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In-Time Aviation Safety ManagementChallenges and Research for an Evolving Aviation System   (ASEB)
Released 2018-01-18 Forthcoming/Prepublication

Decades of continuous efforts to address known hazards in the national airspace system (NAS) and to respond to issues illuminated by analysis of incidents and accidents have made commercial airlines the safest mode of transportation. The task of maintaining a high level of safety for commercial airlines is complicated by the dynamic nature of the NAS. The number of flights by commercial transports is increasing; air traffic control systems and procedures are being modernized to increase the capacity and efficiency of the NAS; increasingly autonomous systems are being developed for aircraft and ground systems, and small aircraft—most notably unmanned aircraft systems—are becoming much more prevalent. As the NAS evolves to accommodate these changes, aviation safety programs will also need to evolve to ensure that changes to the NAS do not inadvertently introduce new risks. Real-time system-wide safety assurance (RSSA) is one of six focus areas for the National Aeronautics and Space Administration (NASA) aeronautics program. NASA envisions that an RSSA system would provide a continuum of information, analysis, and assessment that supports awareness and action to mitigate risks to safety. Maintaining the safety of the NAS as it evolves will require a wide range of safety systems and practices, some of which are already in place and many of which need to be developed. This report identifies challenges to establishing an RSSA system and the high-priority research that should be implemented by NASA and other interested parties in government, industry, and academia to expedite development of such a system.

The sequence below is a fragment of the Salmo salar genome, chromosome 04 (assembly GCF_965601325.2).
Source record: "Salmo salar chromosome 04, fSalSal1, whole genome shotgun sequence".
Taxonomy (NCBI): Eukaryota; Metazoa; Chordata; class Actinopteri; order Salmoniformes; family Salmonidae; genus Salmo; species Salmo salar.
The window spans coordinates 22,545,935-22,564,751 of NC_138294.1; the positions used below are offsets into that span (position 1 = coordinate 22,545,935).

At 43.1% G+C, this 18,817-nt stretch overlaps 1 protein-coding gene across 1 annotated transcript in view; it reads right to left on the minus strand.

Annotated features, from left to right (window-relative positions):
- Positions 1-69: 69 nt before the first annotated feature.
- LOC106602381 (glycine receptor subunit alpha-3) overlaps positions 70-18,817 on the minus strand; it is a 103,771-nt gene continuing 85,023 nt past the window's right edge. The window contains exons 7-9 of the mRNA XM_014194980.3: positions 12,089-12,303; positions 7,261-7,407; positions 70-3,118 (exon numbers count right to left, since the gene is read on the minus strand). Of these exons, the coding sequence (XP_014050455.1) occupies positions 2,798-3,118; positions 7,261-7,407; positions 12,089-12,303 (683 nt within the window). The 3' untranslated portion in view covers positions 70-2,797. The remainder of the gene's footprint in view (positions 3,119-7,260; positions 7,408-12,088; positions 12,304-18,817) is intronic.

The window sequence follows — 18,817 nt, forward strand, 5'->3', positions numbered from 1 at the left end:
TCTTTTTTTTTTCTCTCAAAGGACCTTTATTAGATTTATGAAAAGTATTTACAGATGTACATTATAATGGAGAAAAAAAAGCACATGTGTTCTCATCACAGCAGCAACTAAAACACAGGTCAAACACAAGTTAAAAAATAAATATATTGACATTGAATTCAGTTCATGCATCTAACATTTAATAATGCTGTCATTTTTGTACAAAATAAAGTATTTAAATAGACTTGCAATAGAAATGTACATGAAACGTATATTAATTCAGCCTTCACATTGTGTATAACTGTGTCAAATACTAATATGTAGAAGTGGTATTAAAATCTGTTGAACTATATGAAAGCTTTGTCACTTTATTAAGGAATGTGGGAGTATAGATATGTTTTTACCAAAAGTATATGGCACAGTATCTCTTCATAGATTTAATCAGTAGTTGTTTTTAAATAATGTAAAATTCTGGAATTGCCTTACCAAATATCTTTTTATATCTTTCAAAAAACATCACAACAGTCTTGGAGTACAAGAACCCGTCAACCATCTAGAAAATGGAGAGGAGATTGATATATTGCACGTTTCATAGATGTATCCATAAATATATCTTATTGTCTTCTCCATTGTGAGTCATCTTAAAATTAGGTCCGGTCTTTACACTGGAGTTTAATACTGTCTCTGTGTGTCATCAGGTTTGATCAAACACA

Thriving on Our Changing PlanetA Decadal Strategy for Earth Observation from Space   (SSB)
Released 2018-01-05 Forthcoming/Prepublication

We live on a dynamic Earth shaped by both natural processes and the impacts of humans on their environment. It is in our collective interest to observe and understand our planet, and to predict future behavior to the extent possible, in order to effectively manage resources, successfully respond to threats from natural and human-induced environmental change, and capitalize on the opportunities – social, economic, security, and more – that such knowledge can bring. By continuously monitoring and exploring Earth, developing a deep understanding of its evolving behavior, and characterizing the processes that shape and reshape the environment in which we live, we not only advance knowledge and basic discovery about our planet, but we further develop the foundation upon which benefits to society are built. Thriving on Our Changing Planet presents prioritized science, applications, and observations, along with related strategic and programmatic guidance, to support the U.S. civil space Earth observation program over the coming decade.